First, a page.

Somaliland: A Foreigner’s Perspective


By: Mark HayMark Hay

HARGEISA (Somalilandsun) – “For a foreigner, coming to Somaliland it can feel a bit like stepping into a blank space on the map. Before I arrived in Hargeisa three weeks ago, I decided to educate myself about the country by reading everything I could. Unfortunately, given the limited levels of tourism and press coverage of this nation, even when I went on an active search for information, most of what I found was fragmentary, out-dated, and at the very worst contradictory.

To my mind, though, that was no deterrence, but rather all the more reason to come here: to fill in these massive gaps in my personal knowledge of the region, to come to know Somaliland as best I can, and to bring that knowledge back to my little corner of the world.

Given my personal interests in history and Islamic knowledge, I’ve spent a great portion of my time here exploring sites associated with the pre-colonial Islamic kingdoms that inhabited Somaliland. Thus far I have journeyed into the Awdal region, where I was able to visit numerous ruins, ancient cities, and burial sites. Fortunately for other tourists, some of the most impressive of these sites are actually the most accessible, located in the city of Zeila. While most of the sites in Zeila date to the time of the Ottoman Empire’s presence on the northern Somali coast, their architecture is unique when compared to other Ottoman buildings and deserve attention and respect just for that fact. However, there are a number of even older historical sites in Zeila (the Qiblatain, although largely ruined, retains some notable features) and on Sa’ad ad-Din Island.

Unfortunately not much is known about these old sites. In many cities and towns near the sites, I was saddened to find that those elders who knew the stories and legends associated with the region’s history have either died of old age or were killed in the war preceding the withdrawal of Somaliland from Somalia. It is a strange and heartbreaking thing to witness history slipping away. And as this knowledge and respect for the historical sites departs with the death of those who knew about them, the sites themselves face serious threats. In Zeila, a number of structures have begun to collapse in recent years, while other Ottoman-era buildings, over five-hundred years old, have been reduced to trash pits, piled high with scraps of paper and used water bottles. Even more tragically, the site of Ex-Amud appears to have once been a massive settlement which could have been a world-class historical site and tourist attraction. But all of its structures have been torn down, looted for building materials to be used in modern developments.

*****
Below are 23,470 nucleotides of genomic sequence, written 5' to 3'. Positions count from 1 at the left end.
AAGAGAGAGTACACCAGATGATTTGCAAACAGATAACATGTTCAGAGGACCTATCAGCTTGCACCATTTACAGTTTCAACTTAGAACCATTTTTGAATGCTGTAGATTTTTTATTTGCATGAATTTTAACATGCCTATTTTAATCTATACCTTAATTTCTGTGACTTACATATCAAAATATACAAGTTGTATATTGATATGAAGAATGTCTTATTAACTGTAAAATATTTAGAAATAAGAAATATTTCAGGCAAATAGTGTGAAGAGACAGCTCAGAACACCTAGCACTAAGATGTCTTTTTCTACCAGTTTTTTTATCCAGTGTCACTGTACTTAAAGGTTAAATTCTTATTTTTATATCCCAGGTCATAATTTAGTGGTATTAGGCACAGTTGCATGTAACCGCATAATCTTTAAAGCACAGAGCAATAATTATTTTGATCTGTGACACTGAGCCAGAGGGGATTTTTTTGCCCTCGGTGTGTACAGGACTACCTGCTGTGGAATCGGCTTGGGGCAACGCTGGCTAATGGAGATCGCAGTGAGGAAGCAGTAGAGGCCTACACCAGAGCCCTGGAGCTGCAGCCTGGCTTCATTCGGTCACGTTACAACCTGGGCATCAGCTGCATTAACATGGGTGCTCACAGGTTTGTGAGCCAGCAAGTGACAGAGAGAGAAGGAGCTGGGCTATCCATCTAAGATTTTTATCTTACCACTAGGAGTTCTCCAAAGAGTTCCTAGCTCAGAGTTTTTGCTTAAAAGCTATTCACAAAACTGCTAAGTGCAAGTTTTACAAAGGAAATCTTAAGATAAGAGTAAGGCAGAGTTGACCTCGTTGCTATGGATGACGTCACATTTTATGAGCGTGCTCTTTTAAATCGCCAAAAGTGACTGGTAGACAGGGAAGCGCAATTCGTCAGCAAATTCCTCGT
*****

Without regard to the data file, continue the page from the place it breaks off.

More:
I have been able to learn much about the history of pre-colonial Somaliland from these sites and the remaining stories and poems associated with them. But I worry that in the future those who come, like me, with a historical interest in the region will find little to nothing left to explore. Somaliland’s historical sites are, to be sure, only one element of what it has to offer to visitors and to the world (I intend to spend the next couple of weeks exploring modern life in Somaliland, leaving behind history to learn what the nation has to offer today). However, they are wonderful sites, historically noteworthy and deserving of future study. And thus they are worthy of the pride and protection of the Somaliland state. I have cherished the opportunity to visit these national treasures, and I deeply hope that many more will be able to share that opportunity and joy in the future.”

Mark Hay is also the writer of Somaliland is a real country according to Somaliland